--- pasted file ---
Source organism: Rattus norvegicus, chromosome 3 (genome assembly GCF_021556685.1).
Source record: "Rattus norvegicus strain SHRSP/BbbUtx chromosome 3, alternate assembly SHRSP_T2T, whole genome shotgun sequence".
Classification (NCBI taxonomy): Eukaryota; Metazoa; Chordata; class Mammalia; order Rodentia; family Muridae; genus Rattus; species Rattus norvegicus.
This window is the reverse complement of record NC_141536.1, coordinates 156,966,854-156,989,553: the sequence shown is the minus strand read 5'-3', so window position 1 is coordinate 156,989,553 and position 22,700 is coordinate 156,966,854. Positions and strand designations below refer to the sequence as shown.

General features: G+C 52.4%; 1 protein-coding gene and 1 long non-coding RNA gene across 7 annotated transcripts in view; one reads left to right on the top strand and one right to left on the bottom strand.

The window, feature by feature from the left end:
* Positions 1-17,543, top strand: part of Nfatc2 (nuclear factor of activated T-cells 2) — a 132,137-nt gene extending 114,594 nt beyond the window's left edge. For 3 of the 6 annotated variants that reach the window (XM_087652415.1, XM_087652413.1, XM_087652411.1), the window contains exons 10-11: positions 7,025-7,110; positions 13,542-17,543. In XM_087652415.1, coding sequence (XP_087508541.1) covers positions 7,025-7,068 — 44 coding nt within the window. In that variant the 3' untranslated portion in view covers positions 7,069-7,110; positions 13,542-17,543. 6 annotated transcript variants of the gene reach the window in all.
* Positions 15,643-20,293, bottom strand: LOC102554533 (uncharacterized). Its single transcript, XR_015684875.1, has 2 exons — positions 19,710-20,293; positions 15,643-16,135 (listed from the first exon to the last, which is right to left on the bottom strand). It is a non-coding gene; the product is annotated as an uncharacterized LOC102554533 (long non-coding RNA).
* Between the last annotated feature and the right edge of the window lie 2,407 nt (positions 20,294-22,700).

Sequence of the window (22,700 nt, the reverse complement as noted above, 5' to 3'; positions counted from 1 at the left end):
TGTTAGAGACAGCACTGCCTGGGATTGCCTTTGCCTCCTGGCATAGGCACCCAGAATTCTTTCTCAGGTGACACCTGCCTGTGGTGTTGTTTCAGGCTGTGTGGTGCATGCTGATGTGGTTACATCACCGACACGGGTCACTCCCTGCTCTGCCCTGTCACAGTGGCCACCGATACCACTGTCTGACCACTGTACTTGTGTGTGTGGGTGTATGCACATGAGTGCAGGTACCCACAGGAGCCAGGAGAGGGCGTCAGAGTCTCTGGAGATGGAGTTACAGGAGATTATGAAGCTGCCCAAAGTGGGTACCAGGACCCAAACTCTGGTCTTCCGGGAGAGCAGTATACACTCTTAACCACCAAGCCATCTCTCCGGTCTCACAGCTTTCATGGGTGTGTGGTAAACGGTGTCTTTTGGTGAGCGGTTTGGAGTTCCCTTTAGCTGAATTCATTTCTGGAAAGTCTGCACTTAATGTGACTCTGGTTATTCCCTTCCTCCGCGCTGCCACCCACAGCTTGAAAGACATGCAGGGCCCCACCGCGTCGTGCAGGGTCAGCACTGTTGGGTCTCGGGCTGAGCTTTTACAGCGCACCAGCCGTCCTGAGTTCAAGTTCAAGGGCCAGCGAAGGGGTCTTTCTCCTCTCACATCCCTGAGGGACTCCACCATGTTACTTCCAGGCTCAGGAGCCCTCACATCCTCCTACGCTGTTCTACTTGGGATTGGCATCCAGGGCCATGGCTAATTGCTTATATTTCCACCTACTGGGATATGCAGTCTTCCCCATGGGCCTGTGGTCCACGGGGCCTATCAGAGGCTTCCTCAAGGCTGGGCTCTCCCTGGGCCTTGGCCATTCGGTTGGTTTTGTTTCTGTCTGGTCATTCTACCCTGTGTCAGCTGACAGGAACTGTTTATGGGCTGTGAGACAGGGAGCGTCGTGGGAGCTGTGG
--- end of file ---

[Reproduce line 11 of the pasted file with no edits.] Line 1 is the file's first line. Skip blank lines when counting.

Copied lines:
TGTTAGAGACAGCACTGCCTGGGATTGCCTTTGCCTCCTGGCATAGGCACCCAGAATTCTTTCTCAGGTGACACCTGCCTGTGGTGTTGTTTCAGGCTGTGTGGTGCATGCTGATGTGGTTACATCACCGACACGGGTCACTCCCTGCTCTGCCCTGTCACAGTGGCCACCGATACCACTGTCTGACCACTGTACTTGTGTGTGTGGGTGTATGCACATGAGTGCAGGTACCCACAGGAGCCAGGAGAGGGCGTCAGAGTCTCTGGAGATGGAGTTACAGGAGATTATGAAGCTGCCCAAAGTGGGTACCAGGACCCAAACTCTGGTCTTCCGGGAGAGCAGTATACACTCTTAACCACCAAGCCATCTCTCCGGTCTCACAGCTTTCATGGGTGTGTGGTAAACGGTGTCTTTTGGTGAGCGGTTTGGAGTTCCCTTTAGCTGAATTCATTTCTGGAAAGTCTGCACTTAATGTGACTCTGGTTATTCCCTTCCTCCGCGCTGCCACCCACAGCTTGAAAGACATGCAGGGCCCCACCGCGTCGTGCAGGGTCAGCACTGTTGGGTCTCGGGCTGAGCTTTTACAGCGCACCAGCCGTCCTGAGTTCAAGTTCAAGGGCCAGCGAAGGGGTCTTTCTCCTCTCACATCCCTGAGGGACTCCACCATGTTACTTCCAGGCTCAGGAGCCCTCACATCCTCCTACGCTGTTCTACTTGGGATTGGCATCCAGGGCCATGGCTAATTGCTTATATTTCCACCTACTGGGATATGCAGTCTTCCCCATGGGCCTGTGGTCCACGGGGCCTATCAGAGGCTTCCTCAAGGCTGGGCTCTCCCTGGGCCTTGGCCATTCGGTTGGTTTTGTTTCTGTCTGGTCATTCTACCCTGTGTCAGCTGACAGGAACTGTTTATGGGCTGTGAGACAGGGAGCGTCGTGGGAGCTGTGG